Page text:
We recognise the positive benefits of the legitimate diamond trade to producing countries, and that provision of assistance to the developing producing countries should be encouraged to further develop their production capacity and markets for their diamonds to encourage competitive, diversified, and open markets for trade in rough diamonds;

We recognise that an international certification scheme for rough diamonds will only be credible if all Participants have established internal systems of control designed to eliminate the presence of conflict diamonds in the chain of producing, exporting and importing rough diamonds within their own territories, while taking into account that differences in production methods and trading practices as well as differences in institutional controls thereof may require different approaches to meet minimum standards;

We are fully aware of the need to ensure that the measures taken in future to implement the international certification scheme for rough diamonds must be consistent with international law governing international trade;

We also recognise that state sovereignty should be fully respected and the principles of equality, mutual benefits and consensus should be adhered to;

We welcome important progress in the Kimberley Process to date, in particular the development of a Working Document containing the Essential Elements of an International Scheme of Certification for Rough Diamonds, with a view to breaking the link between armed conflict and the trade in conflict diamonds.

We declare that:

1. The detailed proposals for an international certification scheme for rough diamonds developed by the participants in the Kimberley Process and presented in the form of Kimberley Process Working Document 9/2001 “Essential Elements of an International Scheme of Certification for Rough Diamonds, with a view to breaking the link between armed conflict and the trade in rough diamonds”, dated 28 November 2001, provide a good basis for the envisaged certification scheme;

2. The certification scheme should be established through an international understanding as soon as possible, recognising the urgency of the situation from a humanitarian and security standpoint. Those in a position to issue the Kimberley Process Certificate should do so immediately. All others are encouraged to do so by 1 June 2002. It is the intention of participants to start the full implementation simultaneously by the end of 2002.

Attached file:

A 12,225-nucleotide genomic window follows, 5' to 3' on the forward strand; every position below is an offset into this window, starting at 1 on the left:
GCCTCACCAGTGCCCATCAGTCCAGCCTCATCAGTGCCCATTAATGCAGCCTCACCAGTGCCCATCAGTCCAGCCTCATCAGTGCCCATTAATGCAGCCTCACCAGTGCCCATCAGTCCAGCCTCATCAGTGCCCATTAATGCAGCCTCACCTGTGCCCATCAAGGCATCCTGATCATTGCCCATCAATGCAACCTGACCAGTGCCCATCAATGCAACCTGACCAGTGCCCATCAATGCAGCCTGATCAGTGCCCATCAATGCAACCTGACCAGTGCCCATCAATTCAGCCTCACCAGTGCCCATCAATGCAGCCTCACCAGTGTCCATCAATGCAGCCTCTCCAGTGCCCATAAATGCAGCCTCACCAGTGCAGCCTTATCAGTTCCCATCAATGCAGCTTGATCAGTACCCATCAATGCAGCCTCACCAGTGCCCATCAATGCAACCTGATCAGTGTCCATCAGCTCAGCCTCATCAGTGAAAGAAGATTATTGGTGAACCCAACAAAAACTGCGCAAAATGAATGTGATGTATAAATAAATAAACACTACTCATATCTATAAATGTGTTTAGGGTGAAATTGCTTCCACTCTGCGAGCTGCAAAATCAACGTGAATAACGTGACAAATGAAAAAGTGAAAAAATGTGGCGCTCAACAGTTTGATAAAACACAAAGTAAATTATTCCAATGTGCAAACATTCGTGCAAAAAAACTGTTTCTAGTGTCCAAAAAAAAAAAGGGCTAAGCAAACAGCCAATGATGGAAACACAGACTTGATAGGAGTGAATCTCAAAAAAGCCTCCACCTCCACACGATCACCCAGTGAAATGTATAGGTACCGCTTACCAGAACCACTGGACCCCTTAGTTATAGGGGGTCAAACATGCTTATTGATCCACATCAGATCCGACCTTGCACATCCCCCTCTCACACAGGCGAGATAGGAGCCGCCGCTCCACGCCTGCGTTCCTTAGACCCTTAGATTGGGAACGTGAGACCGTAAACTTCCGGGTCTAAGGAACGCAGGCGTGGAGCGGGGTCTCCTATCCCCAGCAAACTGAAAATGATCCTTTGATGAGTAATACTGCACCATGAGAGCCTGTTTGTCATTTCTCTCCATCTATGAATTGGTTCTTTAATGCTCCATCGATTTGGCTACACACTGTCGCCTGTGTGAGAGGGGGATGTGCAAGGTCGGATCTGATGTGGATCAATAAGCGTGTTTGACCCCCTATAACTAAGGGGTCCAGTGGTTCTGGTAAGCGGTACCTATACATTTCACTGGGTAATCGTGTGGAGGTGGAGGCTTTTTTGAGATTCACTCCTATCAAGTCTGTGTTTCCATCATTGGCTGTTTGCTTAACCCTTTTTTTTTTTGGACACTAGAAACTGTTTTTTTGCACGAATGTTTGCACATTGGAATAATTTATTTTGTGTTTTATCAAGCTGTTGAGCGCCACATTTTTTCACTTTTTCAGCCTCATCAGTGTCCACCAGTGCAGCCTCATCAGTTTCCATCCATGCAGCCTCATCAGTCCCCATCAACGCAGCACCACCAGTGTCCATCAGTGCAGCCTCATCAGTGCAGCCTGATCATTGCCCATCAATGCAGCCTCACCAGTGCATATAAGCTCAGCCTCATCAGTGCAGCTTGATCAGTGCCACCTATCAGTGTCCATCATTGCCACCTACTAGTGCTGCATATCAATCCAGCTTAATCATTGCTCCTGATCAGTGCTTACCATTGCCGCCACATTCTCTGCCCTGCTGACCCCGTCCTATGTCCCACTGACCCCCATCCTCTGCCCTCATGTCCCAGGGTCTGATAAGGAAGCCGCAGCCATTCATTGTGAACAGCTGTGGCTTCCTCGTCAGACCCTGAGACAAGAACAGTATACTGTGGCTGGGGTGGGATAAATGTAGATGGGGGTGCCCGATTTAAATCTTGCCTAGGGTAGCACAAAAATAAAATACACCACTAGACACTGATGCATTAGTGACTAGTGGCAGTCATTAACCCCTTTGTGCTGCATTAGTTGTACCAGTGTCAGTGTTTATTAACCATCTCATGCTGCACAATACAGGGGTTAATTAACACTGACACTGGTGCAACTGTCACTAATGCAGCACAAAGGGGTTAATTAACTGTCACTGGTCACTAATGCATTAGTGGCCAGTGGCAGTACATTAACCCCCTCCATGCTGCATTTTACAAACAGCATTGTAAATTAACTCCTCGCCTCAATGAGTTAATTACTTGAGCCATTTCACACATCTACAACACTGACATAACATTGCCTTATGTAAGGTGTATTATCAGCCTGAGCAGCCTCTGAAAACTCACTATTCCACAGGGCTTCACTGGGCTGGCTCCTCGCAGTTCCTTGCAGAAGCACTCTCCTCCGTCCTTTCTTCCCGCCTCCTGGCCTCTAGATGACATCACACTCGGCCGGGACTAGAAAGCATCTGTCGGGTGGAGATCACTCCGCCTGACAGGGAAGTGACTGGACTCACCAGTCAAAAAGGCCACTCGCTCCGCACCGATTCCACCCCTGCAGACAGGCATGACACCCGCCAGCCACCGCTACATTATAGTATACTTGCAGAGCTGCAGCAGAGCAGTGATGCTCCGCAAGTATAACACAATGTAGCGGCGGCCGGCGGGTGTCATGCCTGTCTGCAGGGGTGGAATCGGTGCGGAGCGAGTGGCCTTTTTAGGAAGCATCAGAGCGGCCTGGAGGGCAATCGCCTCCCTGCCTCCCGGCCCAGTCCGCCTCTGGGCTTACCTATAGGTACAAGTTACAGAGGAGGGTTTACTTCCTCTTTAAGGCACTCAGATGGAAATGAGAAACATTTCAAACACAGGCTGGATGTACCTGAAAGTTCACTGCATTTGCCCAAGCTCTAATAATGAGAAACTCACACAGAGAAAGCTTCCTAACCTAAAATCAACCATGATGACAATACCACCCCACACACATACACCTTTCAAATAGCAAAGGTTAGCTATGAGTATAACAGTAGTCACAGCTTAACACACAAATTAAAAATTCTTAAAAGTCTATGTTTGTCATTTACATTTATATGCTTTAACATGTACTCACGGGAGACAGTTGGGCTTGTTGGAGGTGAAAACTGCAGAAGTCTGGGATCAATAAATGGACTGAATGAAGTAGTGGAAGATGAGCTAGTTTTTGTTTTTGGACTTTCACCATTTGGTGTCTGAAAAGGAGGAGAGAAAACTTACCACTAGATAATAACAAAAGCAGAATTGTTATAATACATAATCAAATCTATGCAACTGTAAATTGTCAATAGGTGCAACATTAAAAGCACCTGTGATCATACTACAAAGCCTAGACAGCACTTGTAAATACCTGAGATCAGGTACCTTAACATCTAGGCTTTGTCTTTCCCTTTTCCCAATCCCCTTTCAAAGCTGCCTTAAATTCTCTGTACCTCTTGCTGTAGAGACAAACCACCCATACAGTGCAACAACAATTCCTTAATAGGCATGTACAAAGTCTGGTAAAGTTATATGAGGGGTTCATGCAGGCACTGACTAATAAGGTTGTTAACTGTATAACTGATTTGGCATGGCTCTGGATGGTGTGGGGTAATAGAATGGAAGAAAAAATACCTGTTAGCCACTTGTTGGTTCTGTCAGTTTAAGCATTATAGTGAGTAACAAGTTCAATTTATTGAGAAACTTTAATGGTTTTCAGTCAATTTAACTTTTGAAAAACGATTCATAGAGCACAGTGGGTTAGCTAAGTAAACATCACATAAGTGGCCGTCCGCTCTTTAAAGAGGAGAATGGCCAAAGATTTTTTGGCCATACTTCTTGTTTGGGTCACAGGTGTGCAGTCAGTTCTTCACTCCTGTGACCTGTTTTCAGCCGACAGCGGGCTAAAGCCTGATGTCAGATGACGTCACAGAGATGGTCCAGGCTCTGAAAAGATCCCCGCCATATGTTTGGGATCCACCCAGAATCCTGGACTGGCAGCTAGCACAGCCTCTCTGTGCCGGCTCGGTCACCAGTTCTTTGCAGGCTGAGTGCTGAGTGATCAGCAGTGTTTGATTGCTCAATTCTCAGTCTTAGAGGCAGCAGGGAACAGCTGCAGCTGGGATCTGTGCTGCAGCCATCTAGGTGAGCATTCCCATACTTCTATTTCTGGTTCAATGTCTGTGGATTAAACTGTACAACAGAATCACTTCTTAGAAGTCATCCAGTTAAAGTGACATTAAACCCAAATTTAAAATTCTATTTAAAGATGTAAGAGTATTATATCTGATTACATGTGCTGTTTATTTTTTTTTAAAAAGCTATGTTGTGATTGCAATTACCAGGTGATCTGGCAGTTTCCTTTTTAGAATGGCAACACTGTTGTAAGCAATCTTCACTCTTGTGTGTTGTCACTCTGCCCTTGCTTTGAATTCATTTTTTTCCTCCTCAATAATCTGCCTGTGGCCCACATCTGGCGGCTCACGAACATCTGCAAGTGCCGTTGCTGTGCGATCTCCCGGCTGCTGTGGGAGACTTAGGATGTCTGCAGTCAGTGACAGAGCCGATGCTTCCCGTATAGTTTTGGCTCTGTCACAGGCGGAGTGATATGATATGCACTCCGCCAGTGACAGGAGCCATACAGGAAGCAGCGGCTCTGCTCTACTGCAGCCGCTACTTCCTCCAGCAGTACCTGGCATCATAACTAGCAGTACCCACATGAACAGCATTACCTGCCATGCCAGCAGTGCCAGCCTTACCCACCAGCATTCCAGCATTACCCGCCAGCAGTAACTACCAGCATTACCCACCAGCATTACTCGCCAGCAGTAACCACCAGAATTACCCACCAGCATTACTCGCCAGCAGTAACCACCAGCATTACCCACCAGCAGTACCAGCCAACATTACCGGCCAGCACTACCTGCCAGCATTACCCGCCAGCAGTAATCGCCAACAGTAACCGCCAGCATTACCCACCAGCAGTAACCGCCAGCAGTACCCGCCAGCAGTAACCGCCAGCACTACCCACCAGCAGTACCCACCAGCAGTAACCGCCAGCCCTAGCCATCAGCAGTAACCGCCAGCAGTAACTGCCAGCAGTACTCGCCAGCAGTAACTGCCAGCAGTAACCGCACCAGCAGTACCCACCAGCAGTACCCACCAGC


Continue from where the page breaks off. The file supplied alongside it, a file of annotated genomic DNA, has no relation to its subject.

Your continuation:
3. The mandate for the Kimberley Process should be extended until the beginning of the simultaneous implementation, in order to undertake the finalisation of the international understanding;

4. The widest possible participation in the certification scheme is essential and should be encouraged and facilitated.

5. A progress report should be submitted to the 56th session of the United Nations General Assembly immediately after this Ministerial Meeting; We recommend that the United Nations take action to support the implementation of the international certification scheme for rough diamonds as an instrument that would help to promote legitimate trade and ensure the effective implementation of the relevant Resolutions of the United Nations Security Council containing sanctions on the trade in conflict diamonds, that are contributing to the promotion of international peace and security, and the relevant United Nations General Assembly resolutions as referred to in the scheme.

We appreciate the support of all those countries who hosted Kimberley Process meetings (South Africa, Namibia, Russia, Belgium, United Kingdom, Angola, Botswana), as well as the particular contribution that South Africa has made to the Kimberley Process, through its role as Chair and provision of administrative support for the Process.

We would also in particular like to thank the Government of Botswana for the quality of the welcome extended to us and the facilities put at our disposal, which have contributed to the success of our meetings.